European stock markets responded positively to strong earnings results and an upturn in eurozone act...
European stock markets responded positively to strong earnings results and an upturn in eurozone activity in December and January. Fourth quarter 2004 real GDP in the UK was revised up to 3.2% (quarter on quarter, annualised) representing the 50th consecutive quarter of expansion.
Weakness in retail sales data failed to stem nervousness of an imminent rate hike, as wages rose 4.3% year-on-year in the final quarter of 2004, well above the 1.6% rise in consumer prices. Corporate news included the LSE seeing off a hostile £1.3bn bid from Deutsche Borse, excellent 2004 earnings growth from the high street banks (prompting criticism in the press over 'excess profits'), and BAe buying the US defence company UDI, for $4.1bn in cash.
Dividend increases and share buy-back programmes were a feature of 2004 profits announcements, contributing greatly to investor sentiment, and helping the FTSE 100 index to break through the 4,900 and then 5,000 barriers during February.
Continental Europe outperformed the UK, helped by stronger-than-expected economic data at the start of the quarter (particularly in Germany), which suggested that the period of weakness over the second half of 2004 was coming to an end. Fourth quarter and 2004 earnings growth was impressive, thanks to cost cutting rather than top line revenue growth but this, in turn, contributed to further increases in unemployment.
The precarious state of eurozone regional growth was highlighted in March, when indicators weakened once again. The eurozone PMI index slipped slightly, retail sales data came in worse than expected in Germany and Italy, and there was a fall in the German Ifo confidence survey. Corporate news included Deutsche Bank announcing a worldwide re-structuring plan that involves cutting 6,400 staff, and Novartis paying $8.3bn in cash for privately owned Hexal of Germany. The French and Italian governments put on hold certain tax cuts due to budget constraints, while at the same time they, along with Germany, led a successful attempt to significantly water down the Growth and Stability Pact that had been used to try to limit eurozone budget deficits.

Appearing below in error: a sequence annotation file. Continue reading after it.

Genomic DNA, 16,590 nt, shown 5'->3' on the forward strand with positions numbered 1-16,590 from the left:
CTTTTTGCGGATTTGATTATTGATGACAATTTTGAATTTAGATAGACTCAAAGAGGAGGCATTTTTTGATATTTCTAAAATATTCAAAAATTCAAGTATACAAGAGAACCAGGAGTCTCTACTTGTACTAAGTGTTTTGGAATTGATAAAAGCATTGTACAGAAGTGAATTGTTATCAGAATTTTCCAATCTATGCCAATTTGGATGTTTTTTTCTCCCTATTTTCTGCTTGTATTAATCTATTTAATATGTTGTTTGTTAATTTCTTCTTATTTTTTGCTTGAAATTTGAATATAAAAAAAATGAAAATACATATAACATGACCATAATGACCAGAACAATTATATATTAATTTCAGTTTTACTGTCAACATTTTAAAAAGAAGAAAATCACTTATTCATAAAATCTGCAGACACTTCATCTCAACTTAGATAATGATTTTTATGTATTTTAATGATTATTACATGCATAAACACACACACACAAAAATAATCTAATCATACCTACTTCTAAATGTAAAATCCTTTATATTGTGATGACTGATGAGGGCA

In the eurozone, restructuring will continue to be a strong theme, but until domestic demand improves there will be doubts over the likelihood of a self-sustaining recovery taking hold. The problem is that reductions in labour costs have a direct and negative impact on consumer confidence. However, the long-term effect of restructuring - assuming that eurozone governments change policies to make it attractive for companies to re-invest their profits - will be beneficial.
The UK stock market benefits from a strong underlying economy, attractive valuations relative to gilts, and - in the short term at least - its exposure to oil and mining stocks. But perhaps of greater importance is the strong message of confidence that has come from companies in their recent earnings announcements by announcing higher dividends (+16% in aggregate), and share buy-backs. Investors have demonstrated a marked preference for companies that return cash, rather than engage in M&A activity.
In the eurozone, restructuring will continue to be a strong theme and the driving force behind profits growth. The outlook for top line sales growth, however, is limited in the near term since the cost cutting associated with restructuring is contributing to rising unemployment and is negatively impacting on consumer confidence.
UK equities remain very attractive against bonds, backed by the strongest of all our signal readings. Valuation, business cycle, liquidity and technical drivers have influenced these signals, all of which are very supportive. Economic data during the first quarter has generally been disappointing. Retail sales activity has been weak, as has housing market data, but in addition manufacturing and services sector PMIs have been declining. The Bank of England may thus stay its hand and not tighten interest rates. The market - not to mention the MPC - is increasingly split as to the direction of the next move in rates.
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